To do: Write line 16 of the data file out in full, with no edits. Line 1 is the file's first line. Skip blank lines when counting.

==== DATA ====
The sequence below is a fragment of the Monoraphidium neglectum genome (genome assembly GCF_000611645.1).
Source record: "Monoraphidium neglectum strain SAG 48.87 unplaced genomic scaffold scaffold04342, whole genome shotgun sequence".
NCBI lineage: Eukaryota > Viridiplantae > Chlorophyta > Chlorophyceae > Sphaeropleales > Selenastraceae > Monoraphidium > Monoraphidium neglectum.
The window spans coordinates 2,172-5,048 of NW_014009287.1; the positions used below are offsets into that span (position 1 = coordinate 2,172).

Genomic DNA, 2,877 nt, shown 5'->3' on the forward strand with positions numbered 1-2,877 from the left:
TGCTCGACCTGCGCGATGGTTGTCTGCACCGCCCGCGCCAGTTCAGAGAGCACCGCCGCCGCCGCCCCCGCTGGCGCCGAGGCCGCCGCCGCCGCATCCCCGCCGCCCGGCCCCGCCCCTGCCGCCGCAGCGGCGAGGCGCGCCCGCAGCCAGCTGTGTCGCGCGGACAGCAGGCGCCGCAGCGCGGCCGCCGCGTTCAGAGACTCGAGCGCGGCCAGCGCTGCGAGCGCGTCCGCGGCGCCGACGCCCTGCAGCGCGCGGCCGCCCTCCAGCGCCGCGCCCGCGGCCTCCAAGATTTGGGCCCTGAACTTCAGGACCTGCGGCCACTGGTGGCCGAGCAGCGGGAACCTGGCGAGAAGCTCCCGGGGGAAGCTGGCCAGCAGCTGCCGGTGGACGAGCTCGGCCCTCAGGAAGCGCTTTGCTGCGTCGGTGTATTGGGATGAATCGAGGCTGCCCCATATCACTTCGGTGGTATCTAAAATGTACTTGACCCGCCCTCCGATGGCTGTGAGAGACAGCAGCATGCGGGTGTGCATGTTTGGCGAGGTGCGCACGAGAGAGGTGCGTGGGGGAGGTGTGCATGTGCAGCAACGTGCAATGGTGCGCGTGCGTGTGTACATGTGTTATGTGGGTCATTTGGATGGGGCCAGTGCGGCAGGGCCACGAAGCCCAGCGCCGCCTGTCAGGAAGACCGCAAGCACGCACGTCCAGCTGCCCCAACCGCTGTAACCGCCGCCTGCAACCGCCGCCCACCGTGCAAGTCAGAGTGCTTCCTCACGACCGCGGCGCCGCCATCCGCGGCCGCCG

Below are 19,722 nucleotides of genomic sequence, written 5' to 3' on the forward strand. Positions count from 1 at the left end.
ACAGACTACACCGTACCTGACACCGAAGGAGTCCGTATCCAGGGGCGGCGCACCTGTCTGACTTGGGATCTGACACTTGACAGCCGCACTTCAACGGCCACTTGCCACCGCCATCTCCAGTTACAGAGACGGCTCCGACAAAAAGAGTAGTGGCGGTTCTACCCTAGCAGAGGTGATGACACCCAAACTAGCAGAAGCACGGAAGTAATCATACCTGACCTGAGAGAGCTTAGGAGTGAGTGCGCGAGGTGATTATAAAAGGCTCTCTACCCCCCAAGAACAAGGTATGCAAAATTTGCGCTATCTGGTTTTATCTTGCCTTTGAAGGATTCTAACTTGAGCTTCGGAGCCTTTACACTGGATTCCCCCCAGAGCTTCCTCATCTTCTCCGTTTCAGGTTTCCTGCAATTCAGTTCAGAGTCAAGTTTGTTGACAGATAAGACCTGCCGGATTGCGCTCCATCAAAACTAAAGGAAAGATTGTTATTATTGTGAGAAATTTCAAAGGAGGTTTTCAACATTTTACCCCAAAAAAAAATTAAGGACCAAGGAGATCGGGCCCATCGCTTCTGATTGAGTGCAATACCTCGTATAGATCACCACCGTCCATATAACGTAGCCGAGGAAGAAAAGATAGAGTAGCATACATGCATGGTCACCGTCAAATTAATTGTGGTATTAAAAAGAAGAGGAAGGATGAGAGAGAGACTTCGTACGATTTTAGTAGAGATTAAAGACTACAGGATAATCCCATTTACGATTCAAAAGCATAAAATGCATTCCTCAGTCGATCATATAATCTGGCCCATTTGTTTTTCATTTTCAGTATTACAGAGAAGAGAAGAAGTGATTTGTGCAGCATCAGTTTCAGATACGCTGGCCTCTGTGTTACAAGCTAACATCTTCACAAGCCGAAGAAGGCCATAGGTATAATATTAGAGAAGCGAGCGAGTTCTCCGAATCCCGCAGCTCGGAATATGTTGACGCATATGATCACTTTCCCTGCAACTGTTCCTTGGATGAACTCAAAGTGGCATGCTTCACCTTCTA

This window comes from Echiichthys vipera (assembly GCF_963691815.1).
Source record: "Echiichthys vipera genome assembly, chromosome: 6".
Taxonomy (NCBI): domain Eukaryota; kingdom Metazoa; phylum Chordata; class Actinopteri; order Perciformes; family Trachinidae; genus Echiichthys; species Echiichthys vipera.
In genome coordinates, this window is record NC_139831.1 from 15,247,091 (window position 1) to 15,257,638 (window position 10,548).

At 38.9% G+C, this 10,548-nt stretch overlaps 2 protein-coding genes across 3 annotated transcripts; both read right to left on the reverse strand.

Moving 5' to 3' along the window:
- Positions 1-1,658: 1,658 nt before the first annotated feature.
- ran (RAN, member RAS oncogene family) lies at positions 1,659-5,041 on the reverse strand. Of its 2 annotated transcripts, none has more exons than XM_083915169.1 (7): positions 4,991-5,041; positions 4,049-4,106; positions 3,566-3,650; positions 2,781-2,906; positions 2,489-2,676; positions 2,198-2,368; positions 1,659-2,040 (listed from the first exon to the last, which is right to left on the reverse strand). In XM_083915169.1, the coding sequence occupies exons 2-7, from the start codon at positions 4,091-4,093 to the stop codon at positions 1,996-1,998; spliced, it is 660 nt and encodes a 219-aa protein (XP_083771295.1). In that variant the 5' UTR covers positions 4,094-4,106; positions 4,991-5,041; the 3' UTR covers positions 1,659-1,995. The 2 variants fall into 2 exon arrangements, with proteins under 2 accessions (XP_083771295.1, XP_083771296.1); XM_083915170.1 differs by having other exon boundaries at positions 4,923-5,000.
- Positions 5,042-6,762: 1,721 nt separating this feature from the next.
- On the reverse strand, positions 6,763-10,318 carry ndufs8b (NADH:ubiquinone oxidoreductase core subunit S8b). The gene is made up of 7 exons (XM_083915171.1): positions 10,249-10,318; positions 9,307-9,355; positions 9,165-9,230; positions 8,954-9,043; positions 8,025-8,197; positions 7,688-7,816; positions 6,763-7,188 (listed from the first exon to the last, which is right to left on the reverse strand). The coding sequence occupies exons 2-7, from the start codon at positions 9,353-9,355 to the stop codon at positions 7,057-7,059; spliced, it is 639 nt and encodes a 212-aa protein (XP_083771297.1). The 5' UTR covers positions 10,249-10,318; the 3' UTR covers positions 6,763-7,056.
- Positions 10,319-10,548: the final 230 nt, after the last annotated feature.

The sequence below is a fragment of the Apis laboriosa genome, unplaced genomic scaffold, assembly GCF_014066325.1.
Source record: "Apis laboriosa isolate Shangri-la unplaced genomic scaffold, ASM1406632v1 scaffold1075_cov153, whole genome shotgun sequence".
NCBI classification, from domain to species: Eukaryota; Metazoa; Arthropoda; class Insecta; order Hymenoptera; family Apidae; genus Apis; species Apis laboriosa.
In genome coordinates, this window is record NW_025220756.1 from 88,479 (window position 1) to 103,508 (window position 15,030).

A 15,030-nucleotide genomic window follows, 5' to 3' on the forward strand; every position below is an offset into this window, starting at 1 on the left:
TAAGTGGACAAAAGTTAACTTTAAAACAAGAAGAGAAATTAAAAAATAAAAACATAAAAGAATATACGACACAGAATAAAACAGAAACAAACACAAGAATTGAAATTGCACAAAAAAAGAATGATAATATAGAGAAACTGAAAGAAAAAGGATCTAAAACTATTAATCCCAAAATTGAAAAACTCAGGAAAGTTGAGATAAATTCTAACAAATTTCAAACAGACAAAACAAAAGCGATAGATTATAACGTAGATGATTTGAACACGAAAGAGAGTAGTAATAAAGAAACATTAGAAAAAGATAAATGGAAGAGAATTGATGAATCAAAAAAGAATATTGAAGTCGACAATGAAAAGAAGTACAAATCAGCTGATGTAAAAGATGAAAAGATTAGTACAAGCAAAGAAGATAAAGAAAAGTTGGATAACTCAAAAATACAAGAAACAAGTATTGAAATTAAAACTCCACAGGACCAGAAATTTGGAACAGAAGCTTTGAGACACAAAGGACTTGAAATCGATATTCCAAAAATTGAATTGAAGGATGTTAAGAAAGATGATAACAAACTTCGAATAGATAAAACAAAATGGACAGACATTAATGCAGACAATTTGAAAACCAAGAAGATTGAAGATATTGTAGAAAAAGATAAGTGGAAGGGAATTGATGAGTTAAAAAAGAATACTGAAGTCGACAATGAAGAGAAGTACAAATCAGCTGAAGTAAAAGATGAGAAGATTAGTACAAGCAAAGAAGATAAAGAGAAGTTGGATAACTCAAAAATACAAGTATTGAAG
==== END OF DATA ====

- ran (RAN, member RAS oncogene family) lies at positions 1,659-5,041 on the reverse strand. Of its 2 annotated transcripts, none has more exons than XM_083915169.1 (7): positions 4,991-5,041; positions 4,049-4,106; positions 3,566-3,650; positions 2,781-2,906; positions 2,489-2,676; positions 2,198-2,368; positions 1,659-2,040 (listed from the first exon to the last, which is right to left on the reverse strand). In XM_083915169.1, the coding sequence occupies exons 2-7, from the start codon at positions 4,091-4,093 to the stop codon at positions 1,996-1,998; spliced, it is 660 nt and encodes a 219-aa protein (XP_083771295.1). In that variant the 5' UTR covers positions 4,094-4,106; positions 4,991-5,041; the 3' UTR covers positions 1,659-1,995. The 2 variants fall into 2 exon arrangements, with proteins under 2 accessions (XP_083771295.1, XP_083771296.1); XM_083915170.1 differs by having other exon boundaries at positions 4,923-5,000.